A Little Help.

Author:McKIMMIE, KATHY
Position::Assisted-living and independent-living centers are increasingly popular - Brief Article
 
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Assisted-living and independent-living centers are increasingly popular among seniors.

The residents at Westminster Village Muncie don't like the term assisted living, says president Betty DeVoe; they prefer "supported care." And don't call them elderly or old or even seniors. They don't like the labels. Their sensitivity led to DeVoe's unusual request to leave the first word of Old National Bank from its exterior signage in Westminster's mall area, which also includes a beauty salon and gift shop. The bank obliged.

The building boom in assisted-living facilities throughout Indiana is testament to a population that is staying healthier longer and desiring to live as independently as possible for as long as possible. Most residents in these private-pay facilities need only minimal help with the activities of daily living, such as bathing and dressing, but because of this need cannot live alone. Others need help with dispensing medication, which is available in licensed facilities with nursing staff.

Some facilities, such as Westminster, offer a continuum of living possibilities, from fully independent apartments to full nursing care, with assisted living in the middle. This allows residents to "age in place" and move to a more intensive level of care within the same community, maintaining friendships and activities.

Other facilities, those that have seen the most growth in the last few years, are stand-alone assisted-living buildings, such as Bell Oaks Terrace in Newburgh, Fort Wayne and Washington. The 4-year-old Newburgh facility has 50 studio and one-bedroom apartments. "Our average age is 85," says manager Terrye Stoltz. "A few don't require much, but it eases the burden on family, knowing that they'll eat and will get help if they should fall."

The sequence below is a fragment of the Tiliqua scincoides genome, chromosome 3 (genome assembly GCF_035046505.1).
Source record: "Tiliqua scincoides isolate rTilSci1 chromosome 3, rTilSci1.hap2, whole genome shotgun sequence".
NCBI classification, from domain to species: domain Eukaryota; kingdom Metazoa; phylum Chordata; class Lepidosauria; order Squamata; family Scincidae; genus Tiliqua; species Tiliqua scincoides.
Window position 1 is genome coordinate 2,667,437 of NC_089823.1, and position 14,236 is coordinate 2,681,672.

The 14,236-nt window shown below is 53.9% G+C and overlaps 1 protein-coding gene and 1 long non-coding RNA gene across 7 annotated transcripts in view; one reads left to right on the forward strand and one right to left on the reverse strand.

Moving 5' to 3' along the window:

Bell Oaks provides a bus for resident transportation, although some still drive, plus three meals a day and assistance to and from the dining room. It also helps with activities of daily living, medicines, and has an activities director and 24-hour staffing. A resident council meets once a month.

Potential residents are assessed before entering, and at three-month intervals thereafter. At a minimum, they must be able to stand and pivot to move from bed and the toilet with assistance. If residents become more disabled and need more care, Stoltz says the family must hire a sitter, 24-hours a day, or move the resident to a long-term-care facility.

Respite care is another service available at Bell Oaks, and many...

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